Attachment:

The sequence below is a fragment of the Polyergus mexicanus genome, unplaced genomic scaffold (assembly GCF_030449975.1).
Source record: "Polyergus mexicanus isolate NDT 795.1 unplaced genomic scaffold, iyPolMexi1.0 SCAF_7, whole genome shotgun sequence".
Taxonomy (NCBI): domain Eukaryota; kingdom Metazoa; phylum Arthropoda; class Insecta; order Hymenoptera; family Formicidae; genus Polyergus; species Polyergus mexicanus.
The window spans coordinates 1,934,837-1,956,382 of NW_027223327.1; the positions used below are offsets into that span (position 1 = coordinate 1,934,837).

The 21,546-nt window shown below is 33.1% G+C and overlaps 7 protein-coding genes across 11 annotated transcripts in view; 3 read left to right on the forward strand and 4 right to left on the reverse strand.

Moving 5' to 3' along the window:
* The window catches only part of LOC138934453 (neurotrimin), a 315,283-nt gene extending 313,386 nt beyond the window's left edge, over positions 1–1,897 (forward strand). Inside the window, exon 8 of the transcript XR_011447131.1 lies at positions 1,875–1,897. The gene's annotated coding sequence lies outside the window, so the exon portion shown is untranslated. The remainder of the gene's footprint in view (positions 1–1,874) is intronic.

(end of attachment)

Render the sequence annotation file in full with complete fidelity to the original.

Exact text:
The sequence below is a fragment of the Polyergus mexicanus genome, unplaced genomic scaffold (assembly GCF_030449975.1).
Source record: "Polyergus mexicanus isolate NDT 795.1 unplaced genomic scaffold, iyPolMexi1.0 SCAF_7, whole genome shotgun sequence".
Taxonomy (NCBI): domain Eukaryota; kingdom Metazoa; phylum Arthropoda; class Insecta; order Hymenoptera; family Formicidae; genus Polyergus; species Polyergus mexicanus.
The window spans coordinates 1,934,837-1,956,382 of NW_027223327.1; the positions used below are offsets into that span (position 1 = coordinate 1,934,837).

The 21,546-nt window shown below is 33.1% G+C and overlaps 7 protein-coding genes across 11 annotated transcripts in view; 3 read left to right on the forward strand and 4 right to left on the reverse strand.

Moving 5' to 3' along the window:
* The window catches only part of LOC138934453 (neurotrimin), a 315,283-nt gene extending 313,386 nt beyond the window's left edge, over positions 1–1,897 (forward strand). Inside the window, exon 8 of the transcript XR_011447131.1 lies at positions 1,875–1,897. The gene's annotated coding sequence lies outside the window, so the exon portion shown is untranslated. The remainder of the gene's footprint in view (positions 1–1,874) is intronic.